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Summary Stave 3

Scrooge opens up his bed curtains so he won’t be taken by surprise by the next spirit. The bell once again tolls one, but nothing happens. An hour passes before Scrooge finally notices that the light illuminating his clock is coming from the next room. He gets up to investigate it. When he approaches the door, a voice calls to him.

Though it is still his room, it has been transformed. The walls are decorated with ivy, mistletoe, holly, and berries. There is a throne that is comprised of Christmas foods, whose aroma fills the room. The spirit is a jolly looking giant with a glowing torch. The spirit introduces himself as the Ghost of Christmas Present.

The spirit asks Scrooge if he has ever seen the likes of him or one of his 1800 brothers. Scrooge denies this, and then comments on what a humongous family the spirit has to provide for. The spirit orders him to touch his robe, and they are transported to the streets on Christmas morning. The people are bustling around in good humor. The spirit sprinkles incense on their dinners as the pass by. The sprinkles from his torch also restores good humor to the few who share angry words. The spirit tells Scrooge that the spice is his own creation, and he particularly focuses on the poor who need it most. He tells Scrooge that some people act in the name of charity and goodwill but are driven by more selfish desires.

The spirit takes Scrooge to his clerk’s home. Mrs. Cratchit is preparing the meal with the help of her children. Her daughter Martha enters late. The youngest children bid her to hide when Bob Cratchit enters with Tiny Tim. They tell their father that Martha isn’t coming, but she pops out when he looks disappointed.

Bob tells his wife that Tiny Tim behaved well in church. He told his father he hoped the people saw him. Since he is a cripple, it might remind them how Jesus miraculously restored sight to the blind and made lame beggars walk. He tells his wife that Tim is getting stronger.

Scrooge and the spirit watch the Cratchits enjoy their meal. Scrooge asks if Tiny Tim will live. The spirit claims he will die if these things remain unaltered. Then the spirit echoes Scrooge’s former words, saying if Tiny Tim is to die, he should do it and decrease the population. Scrooge feels ashamed of himself. The spirit tells Scrooge that he has no right to determine who shall live and who shall die. In the eyes of Heaven, he may be considered less worthy to live than those he condemns.

Mr. Cratchit proposes a toast to Mr. Scrooge, the founder of the feast. His wife angrily retorts how she would like to have Scrooge feast on her words. The family reluctantly drinks a toast to Mr. Scrooge, his name dampening the joviality for a few moments. Bob Cratchit finally announces he has found a situation for his son Peter. The family is not rich, but they are grateful for what they have and love one another.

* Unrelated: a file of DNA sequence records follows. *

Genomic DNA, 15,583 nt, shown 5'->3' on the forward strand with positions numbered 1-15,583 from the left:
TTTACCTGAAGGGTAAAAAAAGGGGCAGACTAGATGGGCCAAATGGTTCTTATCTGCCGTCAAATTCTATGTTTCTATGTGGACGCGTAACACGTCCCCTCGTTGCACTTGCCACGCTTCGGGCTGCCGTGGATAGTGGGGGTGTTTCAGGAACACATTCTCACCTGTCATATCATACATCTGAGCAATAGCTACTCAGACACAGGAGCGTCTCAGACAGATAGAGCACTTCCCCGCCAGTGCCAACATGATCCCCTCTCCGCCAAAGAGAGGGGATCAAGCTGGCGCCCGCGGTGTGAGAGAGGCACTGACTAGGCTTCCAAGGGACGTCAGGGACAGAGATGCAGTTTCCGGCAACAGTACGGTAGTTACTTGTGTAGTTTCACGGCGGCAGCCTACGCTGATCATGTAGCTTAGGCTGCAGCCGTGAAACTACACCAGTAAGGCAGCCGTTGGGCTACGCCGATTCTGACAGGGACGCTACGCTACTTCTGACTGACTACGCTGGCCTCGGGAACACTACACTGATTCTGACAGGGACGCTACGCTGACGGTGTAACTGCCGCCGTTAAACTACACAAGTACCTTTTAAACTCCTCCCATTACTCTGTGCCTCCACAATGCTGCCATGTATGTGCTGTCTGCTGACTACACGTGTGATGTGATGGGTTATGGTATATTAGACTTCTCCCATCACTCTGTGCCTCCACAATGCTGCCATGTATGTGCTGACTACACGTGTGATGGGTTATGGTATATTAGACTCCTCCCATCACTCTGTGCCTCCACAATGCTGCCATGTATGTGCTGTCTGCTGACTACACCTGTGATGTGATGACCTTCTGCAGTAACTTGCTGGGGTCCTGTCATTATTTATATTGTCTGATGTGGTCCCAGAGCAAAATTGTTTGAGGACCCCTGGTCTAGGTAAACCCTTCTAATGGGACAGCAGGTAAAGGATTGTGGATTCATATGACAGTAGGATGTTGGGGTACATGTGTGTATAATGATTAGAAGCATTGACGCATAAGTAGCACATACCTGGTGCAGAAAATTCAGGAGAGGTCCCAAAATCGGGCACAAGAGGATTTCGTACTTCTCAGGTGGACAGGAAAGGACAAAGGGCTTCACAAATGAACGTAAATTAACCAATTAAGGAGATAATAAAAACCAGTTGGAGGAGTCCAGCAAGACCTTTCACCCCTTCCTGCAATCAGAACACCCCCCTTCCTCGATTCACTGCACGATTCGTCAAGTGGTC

The spirit takes Scrooge to many places to witness people celebrating Christmas. Even in the poorest and miserable of places, people are celebrating with good cheer. They visit hospitals, miner houses, lighthouses, foreign lands, and jails.

The last place they visit is the home of Scrooge’s nephew. Fred is telling his friends what transpired between him and his uncle. He tells them that Scrooge hurts himself more than anyone, and he can’t hate him. His wealth does no one any good, including Scrooge himself. He doesn’t use it to enhance his own comfort. By refusing to visit his nephew, he cheats himself of good memories and of an unsatisfactory dinner. Fred intends to extend the invitation every year, for he pities Scrooge.

Scrooge watches the party play music and games. He thinks how he could have developed a happier life. Scrooge participates in the games, even though they can’t hear him. They propose a toast to him at the end.

Scrooge notices that the spirit is aging. The spirit tells Scrooge that his life span is very brief. It ends at midnight. Scrooge also notices something under the spirit’s robe. The spirit reveals two horrible children clinging to his legs. He tells Scrooge that they are man’s children. The boy is called Ignorance, and the Girl is called Want. He orders Scrooge to be careful of these children, but particularly of the boy—who will doom humanity if things do not change. Scrooge asks if they have no refuge or resources. Again the spirit spits back Scrooge’s words, fading as he says, “Are there no prisons or workhouses?”

Scrooge notices a hooded figure coming towards him.

Charles Dickens